When this couple decided they wanted to renovate, it was “go big or go home” in every sense of the phrase. And no wonder they set their sights high: after three decades with no home improvements — not even in the kitchen, it was time!
The Initial Plan
After the initial meeting and walk-through with the client, JBC came up with a plan to modernize the main floor of this home. In addition to wanting to update their home, the clients had a few more items on their agenda:
- Include the kitchen and bathroom in the renovation
- Modernize the flooring, trim, stair railings, and paint
- Increase the amount of kitchen storage
- Make the kitchen more functional
- Get more light into the kitchen
- A complete overhaul of the outdated bathroom
Oftentimes, the obstacles we encounter are of the structural type: beams that have to be replaced, severely outdated infrastructure that has to be brought up to code, and original house plans that aren’t conducive to open-concept floor plans.
But this home, while it had its share of age-related issues like outdated appliances and a fuel-hogging furnace, presented us with a different kind of challenge. It turns out the family had a squirrel problem in the attic they weren’t aware of! We’ll spare you the dirty details but let’s suffice it to say that squirrels aren’t litter-box trained!
The bathroom was sorely outdated and needed to be redone. The kitchen presented only one small obstacle: a lack of wall space. This would add a challenge to fulfilling the requirement of providing more storage space.
Finally, the home was far from being energy efficient. So, between the aging, non-efficient infrastructure and the ruined insulation in the attic, an efficiency upgrade was in order.
The JBC Solution
First, we replaced the insulation in the attic. This solved both the squirrel mess and some of the home’s shortcomings in energy efficiency. To further improve the home’s energy-saving quotient (and reduce the carbon footprint), we also installed a high-efficiency furnace and replaced several windows with dual-pane glass.
In the kitchen, we filled in a doorway. This allowed for more room for the custom-built cabinetry that would go in. Then, because we had closed off that doorway, we had to increase the size of the opening from the kitchen to the living room.
In the bathroom, we scrapped everything and created a completely new, modern space that combined form and function to match the rest of the updated main floor.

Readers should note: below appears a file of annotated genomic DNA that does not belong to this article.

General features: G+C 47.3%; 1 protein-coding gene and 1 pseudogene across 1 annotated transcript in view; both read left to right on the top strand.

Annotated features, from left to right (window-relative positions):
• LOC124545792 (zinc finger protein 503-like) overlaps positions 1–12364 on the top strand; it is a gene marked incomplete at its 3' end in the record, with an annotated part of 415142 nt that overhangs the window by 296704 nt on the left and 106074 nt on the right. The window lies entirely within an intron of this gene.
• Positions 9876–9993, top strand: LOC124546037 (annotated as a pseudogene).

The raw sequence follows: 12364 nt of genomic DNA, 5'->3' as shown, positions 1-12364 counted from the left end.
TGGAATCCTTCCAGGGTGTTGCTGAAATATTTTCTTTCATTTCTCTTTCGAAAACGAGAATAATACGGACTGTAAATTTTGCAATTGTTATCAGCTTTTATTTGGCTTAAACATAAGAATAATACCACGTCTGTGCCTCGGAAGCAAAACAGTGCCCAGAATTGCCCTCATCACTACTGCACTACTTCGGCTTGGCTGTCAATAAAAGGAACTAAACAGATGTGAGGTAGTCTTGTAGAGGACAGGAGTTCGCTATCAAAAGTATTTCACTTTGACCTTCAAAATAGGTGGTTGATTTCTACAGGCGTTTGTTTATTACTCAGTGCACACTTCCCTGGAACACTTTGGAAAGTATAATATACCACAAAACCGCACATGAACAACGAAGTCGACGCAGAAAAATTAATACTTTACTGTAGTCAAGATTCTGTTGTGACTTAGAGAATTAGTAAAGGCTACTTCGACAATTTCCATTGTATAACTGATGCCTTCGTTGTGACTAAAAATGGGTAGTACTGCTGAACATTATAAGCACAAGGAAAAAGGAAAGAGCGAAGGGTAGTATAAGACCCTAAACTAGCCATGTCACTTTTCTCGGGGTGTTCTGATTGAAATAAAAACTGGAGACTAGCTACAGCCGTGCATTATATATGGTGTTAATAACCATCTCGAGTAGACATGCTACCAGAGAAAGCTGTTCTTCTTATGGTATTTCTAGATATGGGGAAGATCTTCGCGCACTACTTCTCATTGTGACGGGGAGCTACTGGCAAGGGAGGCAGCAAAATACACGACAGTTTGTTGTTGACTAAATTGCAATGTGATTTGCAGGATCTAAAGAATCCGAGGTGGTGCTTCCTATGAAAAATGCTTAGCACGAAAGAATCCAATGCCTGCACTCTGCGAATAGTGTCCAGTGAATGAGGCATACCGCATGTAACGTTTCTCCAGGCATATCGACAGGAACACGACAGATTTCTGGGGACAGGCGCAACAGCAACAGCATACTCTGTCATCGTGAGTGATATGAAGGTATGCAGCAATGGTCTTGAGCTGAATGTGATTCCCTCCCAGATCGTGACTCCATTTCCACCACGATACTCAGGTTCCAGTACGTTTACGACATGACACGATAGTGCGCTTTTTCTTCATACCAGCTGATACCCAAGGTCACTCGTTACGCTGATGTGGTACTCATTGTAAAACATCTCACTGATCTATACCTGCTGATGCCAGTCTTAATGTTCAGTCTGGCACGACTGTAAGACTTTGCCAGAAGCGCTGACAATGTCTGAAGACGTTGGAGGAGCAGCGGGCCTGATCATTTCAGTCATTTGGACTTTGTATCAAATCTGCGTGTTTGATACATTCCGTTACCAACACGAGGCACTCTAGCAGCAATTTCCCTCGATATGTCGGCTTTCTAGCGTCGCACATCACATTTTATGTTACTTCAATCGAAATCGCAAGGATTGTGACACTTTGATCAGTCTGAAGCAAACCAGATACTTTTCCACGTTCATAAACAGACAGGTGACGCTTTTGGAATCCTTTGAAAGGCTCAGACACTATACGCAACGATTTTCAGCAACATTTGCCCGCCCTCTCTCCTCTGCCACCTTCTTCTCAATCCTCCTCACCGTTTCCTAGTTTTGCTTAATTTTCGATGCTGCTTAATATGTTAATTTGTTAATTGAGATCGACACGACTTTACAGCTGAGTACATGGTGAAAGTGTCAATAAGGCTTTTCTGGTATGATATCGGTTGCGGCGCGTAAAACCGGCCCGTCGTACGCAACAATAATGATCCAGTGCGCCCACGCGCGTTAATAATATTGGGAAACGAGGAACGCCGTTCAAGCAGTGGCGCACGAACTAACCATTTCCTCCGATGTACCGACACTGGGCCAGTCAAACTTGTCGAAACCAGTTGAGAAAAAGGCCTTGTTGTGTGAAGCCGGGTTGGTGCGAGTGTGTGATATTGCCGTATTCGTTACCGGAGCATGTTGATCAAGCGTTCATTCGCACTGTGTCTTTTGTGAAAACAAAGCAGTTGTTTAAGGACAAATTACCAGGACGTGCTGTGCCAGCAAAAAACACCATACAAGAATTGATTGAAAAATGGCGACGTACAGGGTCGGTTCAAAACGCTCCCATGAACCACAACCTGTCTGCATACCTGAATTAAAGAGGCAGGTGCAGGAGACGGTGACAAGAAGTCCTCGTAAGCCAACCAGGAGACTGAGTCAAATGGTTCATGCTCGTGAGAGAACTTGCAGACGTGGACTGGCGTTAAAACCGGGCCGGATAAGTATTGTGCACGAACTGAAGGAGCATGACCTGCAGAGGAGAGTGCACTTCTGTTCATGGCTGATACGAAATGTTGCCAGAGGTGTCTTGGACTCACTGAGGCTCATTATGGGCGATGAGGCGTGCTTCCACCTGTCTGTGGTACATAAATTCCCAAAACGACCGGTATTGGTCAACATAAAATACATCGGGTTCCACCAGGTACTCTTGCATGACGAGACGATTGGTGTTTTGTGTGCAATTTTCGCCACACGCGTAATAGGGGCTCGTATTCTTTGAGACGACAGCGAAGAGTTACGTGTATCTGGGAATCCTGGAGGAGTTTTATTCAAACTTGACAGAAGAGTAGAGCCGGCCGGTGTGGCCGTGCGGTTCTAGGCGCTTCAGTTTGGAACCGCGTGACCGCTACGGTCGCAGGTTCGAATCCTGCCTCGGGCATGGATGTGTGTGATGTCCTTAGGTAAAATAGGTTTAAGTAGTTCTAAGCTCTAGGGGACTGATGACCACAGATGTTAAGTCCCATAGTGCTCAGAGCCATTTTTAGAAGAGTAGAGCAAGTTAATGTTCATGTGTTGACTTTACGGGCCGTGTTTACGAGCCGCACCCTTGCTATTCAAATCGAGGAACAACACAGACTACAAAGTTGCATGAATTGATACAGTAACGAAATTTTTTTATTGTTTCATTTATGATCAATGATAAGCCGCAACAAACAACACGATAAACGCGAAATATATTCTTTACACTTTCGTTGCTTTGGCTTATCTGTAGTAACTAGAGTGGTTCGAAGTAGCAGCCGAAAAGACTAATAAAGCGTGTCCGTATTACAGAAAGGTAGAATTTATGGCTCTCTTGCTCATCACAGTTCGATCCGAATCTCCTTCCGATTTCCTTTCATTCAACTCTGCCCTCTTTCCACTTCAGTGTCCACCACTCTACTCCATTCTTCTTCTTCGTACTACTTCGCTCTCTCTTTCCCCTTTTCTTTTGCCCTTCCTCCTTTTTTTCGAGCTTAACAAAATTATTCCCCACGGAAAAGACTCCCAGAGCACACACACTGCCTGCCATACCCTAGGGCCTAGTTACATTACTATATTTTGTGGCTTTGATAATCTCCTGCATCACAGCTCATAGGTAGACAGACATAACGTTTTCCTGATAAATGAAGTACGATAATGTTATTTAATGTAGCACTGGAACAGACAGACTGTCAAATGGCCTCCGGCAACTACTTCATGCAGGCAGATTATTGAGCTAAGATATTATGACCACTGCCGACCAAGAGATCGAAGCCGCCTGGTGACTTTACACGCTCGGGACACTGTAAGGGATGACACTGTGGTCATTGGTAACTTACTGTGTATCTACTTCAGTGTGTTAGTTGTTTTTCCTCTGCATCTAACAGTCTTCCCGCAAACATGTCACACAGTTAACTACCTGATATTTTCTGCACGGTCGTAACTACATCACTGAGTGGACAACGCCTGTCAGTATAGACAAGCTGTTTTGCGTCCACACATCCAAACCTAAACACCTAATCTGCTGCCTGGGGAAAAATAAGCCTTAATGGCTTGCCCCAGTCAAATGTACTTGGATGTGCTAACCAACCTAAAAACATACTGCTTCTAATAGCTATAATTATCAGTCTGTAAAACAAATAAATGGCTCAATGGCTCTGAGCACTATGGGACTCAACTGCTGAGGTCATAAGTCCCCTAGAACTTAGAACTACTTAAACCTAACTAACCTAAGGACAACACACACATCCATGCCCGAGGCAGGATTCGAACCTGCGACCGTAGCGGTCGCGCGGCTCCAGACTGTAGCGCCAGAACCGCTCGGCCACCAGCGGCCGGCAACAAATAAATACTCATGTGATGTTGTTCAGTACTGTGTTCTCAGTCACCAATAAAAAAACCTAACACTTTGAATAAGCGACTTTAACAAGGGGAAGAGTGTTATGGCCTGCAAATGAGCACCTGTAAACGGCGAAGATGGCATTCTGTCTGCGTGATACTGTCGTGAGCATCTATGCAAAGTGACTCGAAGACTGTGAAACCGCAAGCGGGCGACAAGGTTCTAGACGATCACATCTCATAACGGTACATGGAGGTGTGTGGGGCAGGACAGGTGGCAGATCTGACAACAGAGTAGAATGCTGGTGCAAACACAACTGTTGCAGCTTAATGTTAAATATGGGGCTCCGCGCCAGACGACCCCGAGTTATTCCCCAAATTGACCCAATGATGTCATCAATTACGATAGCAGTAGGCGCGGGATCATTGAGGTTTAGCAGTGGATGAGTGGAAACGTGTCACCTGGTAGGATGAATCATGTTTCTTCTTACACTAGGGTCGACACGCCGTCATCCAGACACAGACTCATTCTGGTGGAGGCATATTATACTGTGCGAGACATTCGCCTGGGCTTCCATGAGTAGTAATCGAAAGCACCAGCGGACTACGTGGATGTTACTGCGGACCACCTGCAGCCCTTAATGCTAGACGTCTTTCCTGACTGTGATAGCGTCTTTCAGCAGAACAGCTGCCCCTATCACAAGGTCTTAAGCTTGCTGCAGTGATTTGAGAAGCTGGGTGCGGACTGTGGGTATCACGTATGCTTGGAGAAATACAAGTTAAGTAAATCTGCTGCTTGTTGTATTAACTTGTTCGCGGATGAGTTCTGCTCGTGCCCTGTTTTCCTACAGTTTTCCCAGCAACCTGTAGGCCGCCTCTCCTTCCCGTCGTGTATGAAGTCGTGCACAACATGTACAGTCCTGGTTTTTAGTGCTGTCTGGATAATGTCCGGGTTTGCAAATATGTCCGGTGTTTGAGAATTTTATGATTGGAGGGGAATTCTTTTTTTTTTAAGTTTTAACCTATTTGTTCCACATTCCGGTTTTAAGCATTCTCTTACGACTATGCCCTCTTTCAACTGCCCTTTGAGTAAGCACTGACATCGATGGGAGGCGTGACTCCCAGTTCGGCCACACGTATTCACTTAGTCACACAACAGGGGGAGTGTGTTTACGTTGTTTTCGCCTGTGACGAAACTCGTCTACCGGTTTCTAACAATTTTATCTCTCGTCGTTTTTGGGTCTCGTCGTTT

The general tired, outdated look that the home had was a result of 30 years without renovations but the design/style elements of our renovation project took quick care of that. Here’s the outcome…
Sunken living rooms may have been the epitome of style during the 1960s but now, most people like a cleaner, sleeker look. Raising the living room in this renovation helped achieve a clean, open concept where the rooms flow together better. The engineered floors in the family and living room areas also contribute to the general flow of the entire floor.
It’s also more updated, not to mention easier to navigate! Raising the floor to be the same height as the rest of the main floor helped satisfy one of the client’s main requirements, too: a general update.
Nowhere is there more evidence of a successful style makeover than in the new kitchen. The open-concept kitchen features a mix of streamlined finishes with rich cabinetry and original details. Since the clients wanted more light, we installed pot lights. These also serve to create a high-end feeling in the kitchen, with focused lighting areas for food prep, dining, and more.
We also built custom shelves in the kitchen and incorporated a built-in hood fan that we were able to build into a recess inside the cabinetry. Then, we enhanced the space with LED lights for a bright, streamlined, and highly functional kitchen.
The cabinets feature rich-grained wood, with bubbly glass-front cabinet doors above the recessed microwave. The backsplash extends to the ceiling and is set with square, multi-hued gray tiles. The kitchen floor is done in large format tiles covering a heated floor. With such a pleasing variety of special textures going on in the kitchen, the space does not call for a wild color palette. We kept things simple with light grays, white, and rich wood cabinetry. The palette extends to the light gray kitchen peninsula, which provides storage and drawers on both sides that maximize the space in this tiny-ish kitchen area.
The stair railings have been updated, too, with new paint in a rich brown hue that complements the custom cabinetry in the kitchen and bathroom, as well as the cultured stone in the fireplace. The light-brown hues of the hallway paint supplement the rich stair rail color and tie in the engineered flooring, which is done in soft woodsy colors.
In the bathroom, new cabinets span the vanity wall, while a freshly-tiled tub and shower area cover the other wall. The rectangular tiles and mosaic inset blend modern and traditional aesthetics, giving the customer exactly what they were looking for: an updated look.
The large-format tile on the bathroom floor reflects the size style of the tiles on the kitchen floor, emphasizing the flow of the newly-renovated main floor space. Plenty of natural light, pot lighting, and fresh trim paint ensure that the finished look not only flows together but looks fresh and modern as well. The clients couldn’t be happier.